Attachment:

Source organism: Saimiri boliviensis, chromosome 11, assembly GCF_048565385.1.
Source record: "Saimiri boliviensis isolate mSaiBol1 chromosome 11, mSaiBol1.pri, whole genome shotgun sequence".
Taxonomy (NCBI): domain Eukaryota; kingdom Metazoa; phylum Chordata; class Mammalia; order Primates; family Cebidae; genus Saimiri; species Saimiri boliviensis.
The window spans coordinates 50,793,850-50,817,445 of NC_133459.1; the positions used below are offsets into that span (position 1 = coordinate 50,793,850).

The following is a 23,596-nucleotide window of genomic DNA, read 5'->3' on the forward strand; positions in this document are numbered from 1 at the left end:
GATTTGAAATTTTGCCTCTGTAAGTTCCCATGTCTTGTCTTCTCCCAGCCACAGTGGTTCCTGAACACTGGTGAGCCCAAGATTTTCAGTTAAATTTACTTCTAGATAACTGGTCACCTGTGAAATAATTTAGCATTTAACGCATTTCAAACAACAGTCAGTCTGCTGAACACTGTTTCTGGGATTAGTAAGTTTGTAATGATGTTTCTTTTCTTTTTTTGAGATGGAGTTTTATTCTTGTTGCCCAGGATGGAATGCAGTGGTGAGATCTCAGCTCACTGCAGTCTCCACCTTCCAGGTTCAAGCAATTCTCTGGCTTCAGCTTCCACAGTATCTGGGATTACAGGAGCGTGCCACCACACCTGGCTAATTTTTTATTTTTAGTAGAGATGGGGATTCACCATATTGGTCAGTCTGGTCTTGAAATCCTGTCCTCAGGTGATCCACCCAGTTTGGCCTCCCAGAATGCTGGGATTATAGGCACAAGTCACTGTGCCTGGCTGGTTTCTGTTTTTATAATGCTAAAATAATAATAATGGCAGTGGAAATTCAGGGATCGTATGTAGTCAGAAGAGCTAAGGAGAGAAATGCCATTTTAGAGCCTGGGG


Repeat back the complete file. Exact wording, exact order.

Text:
Source organism: Saimiri boliviensis, chromosome 11, assembly GCF_048565385.1.
Source record: "Saimiri boliviensis isolate mSaiBol1 chromosome 11, mSaiBol1.pri, whole genome shotgun sequence".
Taxonomy (NCBI): domain Eukaryota; kingdom Metazoa; phylum Chordata; class Mammalia; order Primates; family Cebidae; genus Saimiri; species Saimiri boliviensis.
The window spans coordinates 50,793,850-50,817,445 of NC_133459.1; the positions used below are offsets into that span (position 1 = coordinate 50,793,850).

The following is a 23,596-nucleotide window of genomic DNA, read 5'->3' on the forward strand; positions in this document are numbered from 1 at the left end:
GATTTGAAATTTTGCCTCTGTAAGTTCCCATGTCTTGTCTTCTCCCAGCCACAGTGGTTCCTGAACACTGGTGAGCCCAAGATTTTCAGTTAAATTTACTTCTAGATAACTGGTCACCTGTGAAATAATTTAGCATTTAACGCATTTCAAACAACAGTCAGTCTGCTGAACACTGTTTCTGGGATTAGTAAGTTTGTAATGATGTTTCTTTTCTTTTTTTGAGATGGAGTTTTATTCTTGTTGCCCAGGATGGAATGCAGTGGTGAGATCTCAGCTCACTGCAGTCTCCACCTTCCAGGTTCAAGCAATTCTCTGGCTTCAGCTTCCACAGTATCTGGGATTACAGGAGCGTGCCACCACACCTGGCTAATTTTTTATTTTTAGTAGAGATGGGGATTCACCATATTGGTCAGTCTGGTCTTGAAATCCTGTCCTCAGGTGATCCACCCAGTTTGGCCTCCCAGAATGCTGGGATTATAGGCACAAGTCACTGTGCCTGGCTGGTTTCTGTTTTTATAATGCTAAAATAATAATAATGGCAGTGGAAATTCAGGGATCGTATGTAGTCAGAAGAGCTAAGGAGAGAAATGCCATTTTAGAGCCTGGGG